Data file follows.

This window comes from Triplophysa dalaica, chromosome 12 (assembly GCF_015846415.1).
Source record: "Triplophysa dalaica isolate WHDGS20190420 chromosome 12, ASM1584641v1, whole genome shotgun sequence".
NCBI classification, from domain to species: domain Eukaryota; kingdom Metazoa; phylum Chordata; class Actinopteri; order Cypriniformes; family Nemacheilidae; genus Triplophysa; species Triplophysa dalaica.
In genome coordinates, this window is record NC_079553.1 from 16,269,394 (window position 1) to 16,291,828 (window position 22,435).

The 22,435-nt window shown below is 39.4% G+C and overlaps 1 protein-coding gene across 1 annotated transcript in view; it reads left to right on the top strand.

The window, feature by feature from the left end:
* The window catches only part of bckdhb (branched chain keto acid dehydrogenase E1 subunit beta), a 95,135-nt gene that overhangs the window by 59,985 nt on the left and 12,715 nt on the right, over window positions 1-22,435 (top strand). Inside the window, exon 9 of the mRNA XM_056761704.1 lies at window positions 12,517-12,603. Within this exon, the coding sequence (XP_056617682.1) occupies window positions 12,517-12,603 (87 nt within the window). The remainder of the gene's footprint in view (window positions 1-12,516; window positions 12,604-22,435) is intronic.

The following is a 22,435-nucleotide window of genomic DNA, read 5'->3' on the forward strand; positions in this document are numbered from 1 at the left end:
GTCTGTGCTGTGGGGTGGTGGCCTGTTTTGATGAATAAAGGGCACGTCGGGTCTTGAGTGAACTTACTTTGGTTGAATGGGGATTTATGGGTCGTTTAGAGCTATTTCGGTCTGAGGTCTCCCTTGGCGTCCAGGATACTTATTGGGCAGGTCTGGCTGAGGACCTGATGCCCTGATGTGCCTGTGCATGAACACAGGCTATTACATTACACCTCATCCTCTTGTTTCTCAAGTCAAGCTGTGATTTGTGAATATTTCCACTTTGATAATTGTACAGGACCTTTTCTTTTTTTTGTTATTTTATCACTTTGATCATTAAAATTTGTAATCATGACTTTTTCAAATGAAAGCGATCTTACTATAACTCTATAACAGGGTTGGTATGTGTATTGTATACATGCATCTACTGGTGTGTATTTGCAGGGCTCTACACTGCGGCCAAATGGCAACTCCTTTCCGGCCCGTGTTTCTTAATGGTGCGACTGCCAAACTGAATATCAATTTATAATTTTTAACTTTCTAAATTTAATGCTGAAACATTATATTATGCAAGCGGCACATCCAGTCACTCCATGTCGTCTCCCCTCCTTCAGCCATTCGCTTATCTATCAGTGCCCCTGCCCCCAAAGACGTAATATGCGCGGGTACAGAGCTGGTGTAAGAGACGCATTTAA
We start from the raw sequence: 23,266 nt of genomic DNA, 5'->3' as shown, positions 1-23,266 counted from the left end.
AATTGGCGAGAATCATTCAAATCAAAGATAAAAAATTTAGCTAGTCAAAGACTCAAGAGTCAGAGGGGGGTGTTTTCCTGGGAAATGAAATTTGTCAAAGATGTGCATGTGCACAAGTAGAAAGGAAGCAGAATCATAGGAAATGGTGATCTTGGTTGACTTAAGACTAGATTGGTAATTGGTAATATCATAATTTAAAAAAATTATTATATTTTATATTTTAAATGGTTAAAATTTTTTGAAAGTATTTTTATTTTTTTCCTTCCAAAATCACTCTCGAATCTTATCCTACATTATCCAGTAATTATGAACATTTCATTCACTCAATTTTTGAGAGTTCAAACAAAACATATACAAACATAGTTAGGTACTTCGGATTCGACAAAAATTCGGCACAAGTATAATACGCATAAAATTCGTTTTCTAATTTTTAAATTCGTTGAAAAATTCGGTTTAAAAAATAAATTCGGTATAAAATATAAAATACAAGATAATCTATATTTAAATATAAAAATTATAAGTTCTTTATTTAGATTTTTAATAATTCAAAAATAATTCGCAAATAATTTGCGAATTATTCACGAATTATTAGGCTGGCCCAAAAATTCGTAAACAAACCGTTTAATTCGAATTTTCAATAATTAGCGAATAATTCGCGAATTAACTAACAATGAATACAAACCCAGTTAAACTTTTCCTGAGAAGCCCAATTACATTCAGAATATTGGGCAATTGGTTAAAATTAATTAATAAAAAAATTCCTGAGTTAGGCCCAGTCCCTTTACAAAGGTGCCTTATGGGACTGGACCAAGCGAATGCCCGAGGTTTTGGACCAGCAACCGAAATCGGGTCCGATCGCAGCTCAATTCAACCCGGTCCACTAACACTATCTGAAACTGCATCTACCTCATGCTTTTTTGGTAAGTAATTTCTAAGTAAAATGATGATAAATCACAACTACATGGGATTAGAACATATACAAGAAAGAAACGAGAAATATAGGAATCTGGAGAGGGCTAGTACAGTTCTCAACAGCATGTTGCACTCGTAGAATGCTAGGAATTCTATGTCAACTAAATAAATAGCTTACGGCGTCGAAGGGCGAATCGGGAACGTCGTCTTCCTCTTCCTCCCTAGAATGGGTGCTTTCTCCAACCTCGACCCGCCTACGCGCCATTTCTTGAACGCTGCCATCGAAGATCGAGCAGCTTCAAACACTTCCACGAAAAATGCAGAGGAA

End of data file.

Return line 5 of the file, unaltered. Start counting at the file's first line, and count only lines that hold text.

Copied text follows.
The 22,435-nt window shown below is 39.4% G+C and overlaps 1 protein-coding gene across 1 annotated transcript in view; it reads left to right on the top strand.